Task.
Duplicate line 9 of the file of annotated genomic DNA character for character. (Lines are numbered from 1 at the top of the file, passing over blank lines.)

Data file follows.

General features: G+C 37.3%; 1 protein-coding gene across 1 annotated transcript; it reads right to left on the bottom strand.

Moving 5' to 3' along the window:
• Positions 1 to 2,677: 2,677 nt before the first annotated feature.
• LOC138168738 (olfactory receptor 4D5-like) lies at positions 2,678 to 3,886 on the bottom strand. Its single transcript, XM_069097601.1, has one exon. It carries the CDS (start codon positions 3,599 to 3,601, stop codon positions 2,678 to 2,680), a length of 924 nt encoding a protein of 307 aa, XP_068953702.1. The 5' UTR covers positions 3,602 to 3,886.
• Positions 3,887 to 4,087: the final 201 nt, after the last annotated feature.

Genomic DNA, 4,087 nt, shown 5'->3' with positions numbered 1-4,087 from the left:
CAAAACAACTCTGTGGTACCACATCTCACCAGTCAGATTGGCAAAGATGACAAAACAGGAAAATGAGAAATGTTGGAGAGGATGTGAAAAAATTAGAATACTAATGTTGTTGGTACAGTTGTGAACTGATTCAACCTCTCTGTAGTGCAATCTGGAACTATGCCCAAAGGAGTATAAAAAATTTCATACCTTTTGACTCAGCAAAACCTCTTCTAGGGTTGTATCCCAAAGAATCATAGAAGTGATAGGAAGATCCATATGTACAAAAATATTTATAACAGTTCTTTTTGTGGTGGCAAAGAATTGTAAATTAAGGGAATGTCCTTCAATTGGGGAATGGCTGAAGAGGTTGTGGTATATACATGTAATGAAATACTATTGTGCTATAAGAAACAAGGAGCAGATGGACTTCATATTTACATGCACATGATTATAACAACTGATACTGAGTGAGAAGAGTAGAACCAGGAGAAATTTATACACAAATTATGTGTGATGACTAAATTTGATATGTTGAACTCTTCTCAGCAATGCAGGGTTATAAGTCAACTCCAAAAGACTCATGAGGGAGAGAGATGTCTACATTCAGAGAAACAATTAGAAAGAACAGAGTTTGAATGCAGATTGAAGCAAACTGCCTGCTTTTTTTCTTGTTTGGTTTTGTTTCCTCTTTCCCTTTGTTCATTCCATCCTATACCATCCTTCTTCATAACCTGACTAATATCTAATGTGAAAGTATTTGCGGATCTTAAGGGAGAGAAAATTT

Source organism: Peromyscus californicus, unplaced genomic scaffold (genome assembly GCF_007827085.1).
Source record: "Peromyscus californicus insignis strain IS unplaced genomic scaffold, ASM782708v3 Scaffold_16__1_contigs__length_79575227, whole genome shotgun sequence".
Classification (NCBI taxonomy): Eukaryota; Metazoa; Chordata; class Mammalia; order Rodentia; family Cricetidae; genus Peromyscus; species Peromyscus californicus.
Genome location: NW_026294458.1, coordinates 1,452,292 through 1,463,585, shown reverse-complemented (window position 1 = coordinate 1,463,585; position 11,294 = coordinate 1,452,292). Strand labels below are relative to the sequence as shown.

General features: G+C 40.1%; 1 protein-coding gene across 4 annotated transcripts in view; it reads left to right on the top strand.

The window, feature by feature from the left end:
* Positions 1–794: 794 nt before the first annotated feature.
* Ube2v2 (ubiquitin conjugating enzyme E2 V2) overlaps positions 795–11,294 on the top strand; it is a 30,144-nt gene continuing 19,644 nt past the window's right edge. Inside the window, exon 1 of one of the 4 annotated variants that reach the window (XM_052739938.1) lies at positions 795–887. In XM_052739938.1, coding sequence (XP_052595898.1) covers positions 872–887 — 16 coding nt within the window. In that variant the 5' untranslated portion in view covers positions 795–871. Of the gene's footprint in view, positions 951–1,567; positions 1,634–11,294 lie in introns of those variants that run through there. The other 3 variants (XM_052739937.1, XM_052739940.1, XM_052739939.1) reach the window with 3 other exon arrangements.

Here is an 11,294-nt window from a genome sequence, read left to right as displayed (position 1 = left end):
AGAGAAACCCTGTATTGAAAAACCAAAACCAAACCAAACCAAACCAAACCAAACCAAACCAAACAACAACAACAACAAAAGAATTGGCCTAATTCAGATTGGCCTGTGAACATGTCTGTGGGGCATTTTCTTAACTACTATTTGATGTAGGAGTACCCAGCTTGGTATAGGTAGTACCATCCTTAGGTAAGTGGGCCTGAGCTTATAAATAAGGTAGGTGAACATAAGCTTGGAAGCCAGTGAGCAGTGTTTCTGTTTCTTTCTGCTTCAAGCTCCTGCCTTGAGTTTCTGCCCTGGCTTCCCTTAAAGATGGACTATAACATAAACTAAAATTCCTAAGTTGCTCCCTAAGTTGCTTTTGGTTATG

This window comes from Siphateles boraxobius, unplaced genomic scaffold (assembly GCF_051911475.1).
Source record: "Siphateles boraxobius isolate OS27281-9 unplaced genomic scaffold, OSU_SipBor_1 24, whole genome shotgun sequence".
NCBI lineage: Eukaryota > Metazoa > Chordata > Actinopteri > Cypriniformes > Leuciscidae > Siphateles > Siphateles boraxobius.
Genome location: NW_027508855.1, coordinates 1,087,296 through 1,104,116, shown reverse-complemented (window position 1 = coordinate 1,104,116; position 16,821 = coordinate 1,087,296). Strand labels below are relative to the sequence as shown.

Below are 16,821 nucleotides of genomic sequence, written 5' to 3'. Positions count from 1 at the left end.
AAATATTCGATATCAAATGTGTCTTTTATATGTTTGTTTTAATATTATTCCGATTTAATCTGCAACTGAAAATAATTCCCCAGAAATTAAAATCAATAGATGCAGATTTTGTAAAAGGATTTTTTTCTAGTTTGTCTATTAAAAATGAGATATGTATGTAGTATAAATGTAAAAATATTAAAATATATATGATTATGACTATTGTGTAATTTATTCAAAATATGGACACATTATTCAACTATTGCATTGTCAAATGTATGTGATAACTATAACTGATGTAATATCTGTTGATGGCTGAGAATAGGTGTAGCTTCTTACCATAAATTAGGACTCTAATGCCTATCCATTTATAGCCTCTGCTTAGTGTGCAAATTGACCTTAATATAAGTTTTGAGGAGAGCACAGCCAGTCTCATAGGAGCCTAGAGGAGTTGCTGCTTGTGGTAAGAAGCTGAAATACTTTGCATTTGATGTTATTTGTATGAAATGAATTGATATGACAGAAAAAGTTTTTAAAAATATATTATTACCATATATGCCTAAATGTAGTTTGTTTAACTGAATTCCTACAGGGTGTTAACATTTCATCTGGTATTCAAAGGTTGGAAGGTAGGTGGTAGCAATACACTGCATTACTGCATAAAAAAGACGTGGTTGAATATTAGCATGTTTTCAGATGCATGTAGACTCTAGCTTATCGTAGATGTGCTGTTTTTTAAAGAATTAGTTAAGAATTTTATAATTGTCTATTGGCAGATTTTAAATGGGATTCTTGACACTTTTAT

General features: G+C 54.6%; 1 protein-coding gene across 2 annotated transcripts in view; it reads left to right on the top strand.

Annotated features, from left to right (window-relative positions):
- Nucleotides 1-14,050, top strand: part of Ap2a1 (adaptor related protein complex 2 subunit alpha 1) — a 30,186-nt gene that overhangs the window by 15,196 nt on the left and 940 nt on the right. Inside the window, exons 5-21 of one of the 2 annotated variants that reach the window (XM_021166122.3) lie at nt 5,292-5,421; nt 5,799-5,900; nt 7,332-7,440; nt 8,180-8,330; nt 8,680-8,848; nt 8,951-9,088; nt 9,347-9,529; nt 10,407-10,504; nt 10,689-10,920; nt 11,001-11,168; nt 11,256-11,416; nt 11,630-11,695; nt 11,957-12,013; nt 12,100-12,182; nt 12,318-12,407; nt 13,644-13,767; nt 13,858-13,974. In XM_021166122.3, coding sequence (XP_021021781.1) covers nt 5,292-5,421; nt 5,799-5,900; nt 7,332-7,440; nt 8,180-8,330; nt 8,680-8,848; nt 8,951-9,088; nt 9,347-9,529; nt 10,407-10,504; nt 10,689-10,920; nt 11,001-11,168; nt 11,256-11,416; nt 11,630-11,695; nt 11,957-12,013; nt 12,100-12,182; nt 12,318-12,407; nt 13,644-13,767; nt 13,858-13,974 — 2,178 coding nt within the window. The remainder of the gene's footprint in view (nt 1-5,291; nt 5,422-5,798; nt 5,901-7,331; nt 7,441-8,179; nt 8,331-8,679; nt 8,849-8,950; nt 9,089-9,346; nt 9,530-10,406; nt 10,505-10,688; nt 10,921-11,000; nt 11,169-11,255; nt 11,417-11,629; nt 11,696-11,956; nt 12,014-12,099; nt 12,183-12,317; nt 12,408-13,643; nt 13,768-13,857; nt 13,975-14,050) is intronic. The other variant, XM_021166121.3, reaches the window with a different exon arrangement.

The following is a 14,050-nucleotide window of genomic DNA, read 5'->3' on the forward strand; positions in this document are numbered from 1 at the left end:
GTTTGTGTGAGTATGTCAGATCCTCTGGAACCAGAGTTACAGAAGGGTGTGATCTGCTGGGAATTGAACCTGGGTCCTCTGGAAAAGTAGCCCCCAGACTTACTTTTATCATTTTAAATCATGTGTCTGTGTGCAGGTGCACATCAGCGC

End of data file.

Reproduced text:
Source record: "Peromyscus californicus insignis strain IS unplaced genomic scaffold, ASM782708v3 Scaffold_16__1_contigs__length_79575227, whole genome shotgun sequence".